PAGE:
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Nielsen Will Dominate New Media Ratings

Broadcasting and Cable reports that at a posh Florida resort where Nielsen Media Research hosted its 2006 client meetings, President Susan Whiting told a crowd that, while ad agencies shift money from TV to new-media platforms, �no one has quite figured out how to really make money.� No one, that is, except Nielsen.

For years, the TV-ratings giant has withstood criticism that it is a monopoly with a substandard system that governs how $70 billion in TV advertising is spent annually. Lately, many executives, from national advertisers to network bosses, claim that Nielsen has been slow to respond to the quicksilver migration of video to cellphones, iPods and computers, as well as to the shifting of viewing times for hot shows. But as difficult as the splintering of the video marketplace has been for TV, the changes have become a bonanza for Nielsen.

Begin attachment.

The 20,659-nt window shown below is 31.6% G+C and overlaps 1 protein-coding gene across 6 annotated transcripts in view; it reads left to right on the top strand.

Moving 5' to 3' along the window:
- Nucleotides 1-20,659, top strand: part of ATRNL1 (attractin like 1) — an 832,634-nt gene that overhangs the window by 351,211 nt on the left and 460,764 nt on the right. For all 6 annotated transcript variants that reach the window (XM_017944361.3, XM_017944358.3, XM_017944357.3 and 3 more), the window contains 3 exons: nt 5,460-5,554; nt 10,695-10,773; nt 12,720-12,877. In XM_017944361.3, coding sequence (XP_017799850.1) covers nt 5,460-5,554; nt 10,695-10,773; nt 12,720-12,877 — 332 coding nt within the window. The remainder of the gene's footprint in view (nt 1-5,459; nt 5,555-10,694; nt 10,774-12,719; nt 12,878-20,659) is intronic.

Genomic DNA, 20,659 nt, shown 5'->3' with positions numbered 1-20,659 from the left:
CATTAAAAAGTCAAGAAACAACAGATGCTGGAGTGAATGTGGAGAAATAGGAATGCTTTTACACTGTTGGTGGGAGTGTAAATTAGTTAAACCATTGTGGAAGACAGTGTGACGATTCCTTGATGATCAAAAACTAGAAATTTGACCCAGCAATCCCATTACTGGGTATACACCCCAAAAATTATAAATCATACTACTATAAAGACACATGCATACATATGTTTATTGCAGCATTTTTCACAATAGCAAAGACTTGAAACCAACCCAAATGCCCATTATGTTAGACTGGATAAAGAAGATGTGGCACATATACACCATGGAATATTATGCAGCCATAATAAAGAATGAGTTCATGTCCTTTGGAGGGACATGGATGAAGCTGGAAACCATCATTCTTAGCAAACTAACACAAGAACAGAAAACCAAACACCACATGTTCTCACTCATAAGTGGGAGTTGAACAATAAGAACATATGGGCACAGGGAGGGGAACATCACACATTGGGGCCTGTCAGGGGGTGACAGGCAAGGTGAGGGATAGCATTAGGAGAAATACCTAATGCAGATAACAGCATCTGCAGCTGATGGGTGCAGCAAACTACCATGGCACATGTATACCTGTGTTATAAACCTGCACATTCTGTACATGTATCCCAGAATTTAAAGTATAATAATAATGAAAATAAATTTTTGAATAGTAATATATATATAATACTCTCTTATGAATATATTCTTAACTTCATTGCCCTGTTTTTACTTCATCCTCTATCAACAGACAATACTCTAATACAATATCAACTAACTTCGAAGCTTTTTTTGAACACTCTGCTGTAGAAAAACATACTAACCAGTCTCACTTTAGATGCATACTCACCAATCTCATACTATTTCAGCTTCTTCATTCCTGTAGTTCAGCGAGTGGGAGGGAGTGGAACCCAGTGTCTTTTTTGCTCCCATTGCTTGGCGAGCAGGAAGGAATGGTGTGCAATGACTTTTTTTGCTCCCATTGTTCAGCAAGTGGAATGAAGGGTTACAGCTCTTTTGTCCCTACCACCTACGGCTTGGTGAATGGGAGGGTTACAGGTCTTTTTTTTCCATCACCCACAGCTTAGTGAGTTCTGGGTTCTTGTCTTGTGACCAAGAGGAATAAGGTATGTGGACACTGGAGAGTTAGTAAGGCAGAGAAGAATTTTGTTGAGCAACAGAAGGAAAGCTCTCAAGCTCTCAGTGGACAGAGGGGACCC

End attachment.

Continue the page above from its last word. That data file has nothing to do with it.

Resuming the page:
Nielsen's new offerings will include:

* New ways to measure out-of-home TV consumption via cellphones and iPods, which could include loading Nielsen software into the devices.
* The integration of TV and Internet audience measurement to understand how people use each in conjunction with the other.
* The increase of electronic audience measurement in smaller TV markets.
* New methods of measurement, such as audience �engagement� and other factors Madison Avenue considers to increase accountability.
* A means of tracking the impact of new-media technologies.

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